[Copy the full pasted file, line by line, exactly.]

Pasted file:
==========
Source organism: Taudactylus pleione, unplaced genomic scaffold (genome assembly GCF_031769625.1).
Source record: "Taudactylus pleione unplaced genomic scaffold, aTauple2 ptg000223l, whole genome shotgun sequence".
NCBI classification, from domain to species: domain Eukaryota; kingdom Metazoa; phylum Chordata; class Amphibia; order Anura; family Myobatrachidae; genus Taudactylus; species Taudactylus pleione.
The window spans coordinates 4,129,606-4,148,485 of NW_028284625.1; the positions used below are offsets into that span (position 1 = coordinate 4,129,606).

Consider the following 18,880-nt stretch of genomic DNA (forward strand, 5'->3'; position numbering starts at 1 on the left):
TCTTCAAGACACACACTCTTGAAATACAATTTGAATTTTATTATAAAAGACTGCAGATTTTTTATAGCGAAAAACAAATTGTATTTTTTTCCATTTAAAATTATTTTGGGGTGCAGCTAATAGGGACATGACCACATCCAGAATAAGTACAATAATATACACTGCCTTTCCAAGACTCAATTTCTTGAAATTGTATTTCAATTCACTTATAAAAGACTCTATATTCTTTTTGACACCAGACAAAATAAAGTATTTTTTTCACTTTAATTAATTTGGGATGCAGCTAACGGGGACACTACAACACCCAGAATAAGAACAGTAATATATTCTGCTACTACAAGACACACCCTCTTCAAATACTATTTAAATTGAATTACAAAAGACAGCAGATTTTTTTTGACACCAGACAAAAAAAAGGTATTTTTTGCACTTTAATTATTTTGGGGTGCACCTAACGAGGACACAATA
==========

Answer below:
Source organism: Taudactylus pleione, unplaced genomic scaffold (genome assembly GCF_031769625.1).
Source record: "Taudactylus pleione unplaced genomic scaffold, aTauple2 ptg000223l, whole genome shotgun sequence".
NCBI classification, from domain to species: domain Eukaryota; kingdom Metazoa; phylum Chordata; class Amphibia; order Anura; family Myobatrachidae; genus Taudactylus; species Taudactylus pleione.
The window spans coordinates 4,129,606-4,148,485 of NW_028284625.1; the positions used below are offsets into that span (position 1 = coordinate 4,129,606).

Consider the following 18,880-nt stretch of genomic DNA (forward strand, 5'->3'; position numbering starts at 1 on the left):
TCTTCAAGACACACACTCTTGAAATACAATTTGAATTTTATTATAAAAGACTGCAGATTTTTTATAGCGAAAAACAAATTGTATTTTTTTCCATTTAAAATTATTTTGGGGTGCAGCTAATAGGGACATGACCACATCCAGAATAAGTACAATAATATACACTGCCTTTCCAAGACTCAATTTCTTGAAATTGTATTTCAATTCACTTATAAAAGACTCTATATTCTTTTTGACACCAGACAAAATAAAGTATTTTTTTCACTTTAATTAATTTGGGATGCAGCTAACGGGGACACTACAACACCCAGAATAAGAACAGTAATATATTCTGCTACTACAAGACACACCCTCTTCAAATACTATTTAAATTGAATTACAAAAGACAGCAGATTTTTTTTGACACCAGACAAAAAAAAGGTATTTTTTGCACTTTAATTATTTTGGGGTGCACCTAACGAGGACACAATA